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Is Weatherley's world too black and white?

Emma Barraclough

Last week saw the publication of a report on copyright education (and the need for more of it) by the UK prime minister's IP adviser. But is its good guys/bad guys approach too simplistic?

The report by Mike Weatherley MP (pictured right, centre) was the third (and final, since he will leave Parliament in 2015) he has prepared for David Cameron.

Despite being appointed to the (upaid) role of intellectual property adviser, each report has focused on copyright. That is not surprising, since it is an area of IP the former music industry executive knows very well. But has the insight he has gained as an industry insider made him too willing to defend industry practices from the challenges unleashed by the digital revolution?

In a piece Weatherley wrote last week for Conservative Party blog Conservative Home, the IP adviser talked about a recent visit he had paid to a university. While there, he had asked the students present how many had illegally downloaded music in the past month. Around 90% admitted they had.

Weatherley then asked how many of these people "thought that they were helping to contribute to the downfall of our creative industries" - a loaded question if ever there was one. One third of the students kept their hands raised.

Weatherley concluded from this experiment (which he acknowledges was not very scientific) that "(a) that third just didn't care about the consequences, and that (b) the other two-thirds hadn't thought through the consequences".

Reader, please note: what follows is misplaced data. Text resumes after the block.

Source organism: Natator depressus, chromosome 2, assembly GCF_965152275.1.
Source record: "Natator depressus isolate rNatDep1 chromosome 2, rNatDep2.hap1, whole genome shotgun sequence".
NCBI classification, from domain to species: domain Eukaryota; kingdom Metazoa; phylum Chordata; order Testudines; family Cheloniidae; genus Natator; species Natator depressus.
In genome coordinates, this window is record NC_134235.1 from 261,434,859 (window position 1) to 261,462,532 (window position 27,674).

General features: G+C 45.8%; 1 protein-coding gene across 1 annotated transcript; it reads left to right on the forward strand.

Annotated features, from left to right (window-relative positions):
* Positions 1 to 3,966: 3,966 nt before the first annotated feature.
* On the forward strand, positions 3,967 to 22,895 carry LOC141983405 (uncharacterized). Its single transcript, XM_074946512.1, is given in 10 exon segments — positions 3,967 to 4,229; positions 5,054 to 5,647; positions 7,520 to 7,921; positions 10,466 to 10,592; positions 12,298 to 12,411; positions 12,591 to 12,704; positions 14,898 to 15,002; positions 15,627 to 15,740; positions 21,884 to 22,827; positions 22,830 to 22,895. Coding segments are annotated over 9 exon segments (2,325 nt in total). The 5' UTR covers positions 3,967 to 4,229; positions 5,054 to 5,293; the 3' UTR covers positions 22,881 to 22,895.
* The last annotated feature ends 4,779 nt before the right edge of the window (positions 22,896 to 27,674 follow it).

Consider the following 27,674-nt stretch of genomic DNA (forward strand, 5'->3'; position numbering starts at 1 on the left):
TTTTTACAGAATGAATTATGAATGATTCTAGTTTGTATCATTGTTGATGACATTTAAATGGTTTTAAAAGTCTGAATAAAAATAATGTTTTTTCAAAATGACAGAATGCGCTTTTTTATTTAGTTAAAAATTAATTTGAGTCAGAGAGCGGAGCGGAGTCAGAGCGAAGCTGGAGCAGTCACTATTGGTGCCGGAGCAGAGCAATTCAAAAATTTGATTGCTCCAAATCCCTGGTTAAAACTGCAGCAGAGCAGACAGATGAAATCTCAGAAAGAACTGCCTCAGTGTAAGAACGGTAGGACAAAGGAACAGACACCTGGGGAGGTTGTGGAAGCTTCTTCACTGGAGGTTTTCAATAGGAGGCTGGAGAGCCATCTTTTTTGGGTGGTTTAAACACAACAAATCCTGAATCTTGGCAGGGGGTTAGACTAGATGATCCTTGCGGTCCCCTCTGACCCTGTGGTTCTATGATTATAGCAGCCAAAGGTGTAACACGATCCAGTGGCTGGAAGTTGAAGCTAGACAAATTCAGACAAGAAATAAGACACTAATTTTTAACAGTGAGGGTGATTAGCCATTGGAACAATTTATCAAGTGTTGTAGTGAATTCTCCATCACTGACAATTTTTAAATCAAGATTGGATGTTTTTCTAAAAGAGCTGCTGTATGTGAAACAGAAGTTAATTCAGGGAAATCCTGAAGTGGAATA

But this surely amounts to what academics would call a false dichotomy. There may be another explanation: some students may have thought that they were supporting the band and the industry that goes with it. They may have known that the money they subsequently spent on tickets to see the band live, or for a T shirt, or for the entire album that they bought after hearing one track, would contribute towards the upkeep of the creative industries.

Of course it is important to acknowledge the positive impact that IP has for developed economies, and the disruption that the internet has caused the creative industries (not least publishing). But it is seems worth acknowledging that the young people who cut their technological and creative teeth making mashups and parodying successful artists, or who can now access more forms of music than they could ever afford to buy, might yet be the next generation's world-leading artists.

Weatherly has agreed to an interview with Managing IP before he leaves office, so we look forward to discussing these questions with him.


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